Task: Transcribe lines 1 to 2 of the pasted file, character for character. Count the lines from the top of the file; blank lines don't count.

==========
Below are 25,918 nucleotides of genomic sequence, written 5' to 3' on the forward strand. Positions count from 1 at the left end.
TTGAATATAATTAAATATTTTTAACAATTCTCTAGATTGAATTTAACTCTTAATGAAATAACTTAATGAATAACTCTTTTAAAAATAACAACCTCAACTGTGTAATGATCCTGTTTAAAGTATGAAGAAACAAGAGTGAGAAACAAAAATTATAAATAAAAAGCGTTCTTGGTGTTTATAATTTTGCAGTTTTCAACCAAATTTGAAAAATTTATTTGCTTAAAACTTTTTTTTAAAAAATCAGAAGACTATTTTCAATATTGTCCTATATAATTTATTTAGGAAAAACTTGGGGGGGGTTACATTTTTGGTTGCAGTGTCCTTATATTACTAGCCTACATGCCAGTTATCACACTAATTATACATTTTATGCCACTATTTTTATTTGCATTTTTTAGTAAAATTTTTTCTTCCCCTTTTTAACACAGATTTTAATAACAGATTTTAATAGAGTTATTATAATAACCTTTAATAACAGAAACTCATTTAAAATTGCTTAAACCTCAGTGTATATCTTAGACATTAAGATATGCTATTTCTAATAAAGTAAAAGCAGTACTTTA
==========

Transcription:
Below are 25,918 nucleotides of genomic sequence, written 5' to 3' on the forward strand. Positions count from 1 at the left end.
TTGAATATAATTAAATATTTTTAACAATTCTCTAGATTGAATTTAACTCTTAATGAAATAACTTAATGAATAACTCTTTTAAAAATAACAACCTCAACTGTGTAATGATCCTGTTTAAAGTATGAAGAAACAAGAGTGAGAAACAAAAATTATAAATAAAAAGCGTTCTTGGTGTTTATAATTTTGCAGTTTTCAACCAAATTTGAAAAATTTATTTGCTTAAAACTTTTTTTTAAAAAATCAGAAGACTATTTTCAATATTGTCCTATATAATTTATTTAGGAAAAACTTGGGGGGGGTTACATTTTTGGTTGCAGTGTCCTTATATTACTAGCCTACATGCCAGTTATCACACTAATTATACATTTTATGCCACTATTTTTATTTGCATTTTTTAGTAAAATTTTTTCTTCCCCTTTTTAACACAGATTTTAATAACAGATTTTAATAGAGTTATTATAATAACCTTTAATAACAGAAACTCATTTAAAATTGCTTAAACCTCAGTGTATATCTTAGACATTAAGATATGCTATTTCTAATAAAGTAAAAGCAGTACTTTA